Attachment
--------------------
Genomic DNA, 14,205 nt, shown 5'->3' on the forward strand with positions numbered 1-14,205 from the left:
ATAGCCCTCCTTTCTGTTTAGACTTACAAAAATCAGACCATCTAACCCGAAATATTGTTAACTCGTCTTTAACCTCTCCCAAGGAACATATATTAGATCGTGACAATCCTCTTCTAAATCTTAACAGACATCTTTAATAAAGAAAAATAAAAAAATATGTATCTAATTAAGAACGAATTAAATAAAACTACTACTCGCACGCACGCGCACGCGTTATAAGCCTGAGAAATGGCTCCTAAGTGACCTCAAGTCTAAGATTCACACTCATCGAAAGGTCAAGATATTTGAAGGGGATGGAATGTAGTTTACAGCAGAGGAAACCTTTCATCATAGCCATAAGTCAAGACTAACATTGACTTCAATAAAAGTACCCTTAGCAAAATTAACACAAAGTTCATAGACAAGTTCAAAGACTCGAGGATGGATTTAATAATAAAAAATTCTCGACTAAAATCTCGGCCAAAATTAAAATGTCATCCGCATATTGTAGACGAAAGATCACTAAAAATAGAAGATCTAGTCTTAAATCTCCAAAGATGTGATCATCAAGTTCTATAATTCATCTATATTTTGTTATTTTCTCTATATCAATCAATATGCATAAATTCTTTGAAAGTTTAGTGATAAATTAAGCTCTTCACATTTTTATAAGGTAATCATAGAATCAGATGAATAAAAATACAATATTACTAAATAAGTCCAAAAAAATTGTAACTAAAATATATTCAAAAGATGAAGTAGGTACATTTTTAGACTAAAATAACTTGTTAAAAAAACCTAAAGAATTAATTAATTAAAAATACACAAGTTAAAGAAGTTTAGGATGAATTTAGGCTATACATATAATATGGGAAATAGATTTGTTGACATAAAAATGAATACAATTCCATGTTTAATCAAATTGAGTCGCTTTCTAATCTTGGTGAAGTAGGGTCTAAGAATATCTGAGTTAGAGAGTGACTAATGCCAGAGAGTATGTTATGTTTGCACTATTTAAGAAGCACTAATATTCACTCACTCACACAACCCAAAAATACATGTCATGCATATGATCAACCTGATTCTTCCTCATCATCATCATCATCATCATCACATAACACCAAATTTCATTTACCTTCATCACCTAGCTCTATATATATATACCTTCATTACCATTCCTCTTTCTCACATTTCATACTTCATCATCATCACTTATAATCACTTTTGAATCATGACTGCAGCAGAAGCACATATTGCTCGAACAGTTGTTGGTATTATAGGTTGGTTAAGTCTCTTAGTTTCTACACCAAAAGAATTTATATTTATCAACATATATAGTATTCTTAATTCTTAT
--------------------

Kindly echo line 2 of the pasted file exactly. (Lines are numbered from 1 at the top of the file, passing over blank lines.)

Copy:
ATAGCCCTCCTTTCTGTTTAGACTTACAAAAATCAGACCATCTAACCCGAAATATTGTTAACTCGTCTTTAACCTCTCCCAAGGAACATATATTAGATCGTGACAATCCTCTTCTAAATCTTAACAGACATCTTTAATAAAGAAAAATAAAAAAATATGTATCTAATTAAGAACGAATTAAATAAAACTACTACTCGCACGCACGCGCACGCGTTATAAGCCTGAGAAATGGCTCCTAAGTGACCTCAAGTCTAAGATTCACACTCATCGAAAGGTCAAGATATTTGAAGGGGATGGAATGTAGTTTACAGCAGAGGAAACCTTTCATCATAGCCATAAGTCAAGACTAACATTGACTTCAATAAAAGTACCCTTAGCAAAATTAACACAAAGTTCATAGACAAGTTCAAAGACTCGAGGATGGATTTAATAATAAAAAATTCTCGACTAAAATCTCGGCCAAAATTAAAATGTCATCCGCATATTGTAGACGAAAGATCACTAAAAATAGAAGATCTAGTCTTAAATCTCCAAAGATGTGATCATCAAGTTCTATAATTCATCTATATTTTGTTATTTTCTCTATATCAATCAATATGCATAAATTCTTTGAAAGTTTAGTGATAAATTAAGCTCTTCACATTTTTATAAGGTAATCATAGAATCAGATGAATAAAAATACAATATTACTAAATAAGTCCAAAAAAATTGTAACTAAAATATATTCAAAAGATGAAGTAGGTACATTTTTAGACTAAAATAACTTGTTAAAAAAACCTAAAGAATTAATTAATTAAAAATACACAAGTTAAAGAAGTTTAGGATGAATTTAGGCTATACATATAATATGGGAAATAGATTTGTTGACATAAAAATGAATACAATTCCATGTTTAATCAAATTGAGTCGCTTTCTAATCTTGGTGAAGTAGGGTCTAAGAATATCTGAGTTAGAGAGTGACTAATGCCAGAGAGTATGTTATGTTTGCACTATTTAAGAAGCACTAATATTCACTCACTCACACAACCCAAAAATACATGTCATGCATATGATCAACCTGATTCTTCCTCATCATCATCATCATCATCATCACATAACACCAAATTTCATTTACCTTCATCACCTAGCTCTATATATATATACCTTCATTACCATTCCTCTTTCTCACATTTCATACTTCATCATCATCACTTATAATCACTTTTGAATCATGACTGCAGCAGAAGCACATATTGCTCGAACAGTTGTTGGTATTATAGGTTGGTTAAGTCTCTTAGTTTCTACACCAAAAGAATTTATATTTATCAACATATATAGTATTCTTAATTCTTAT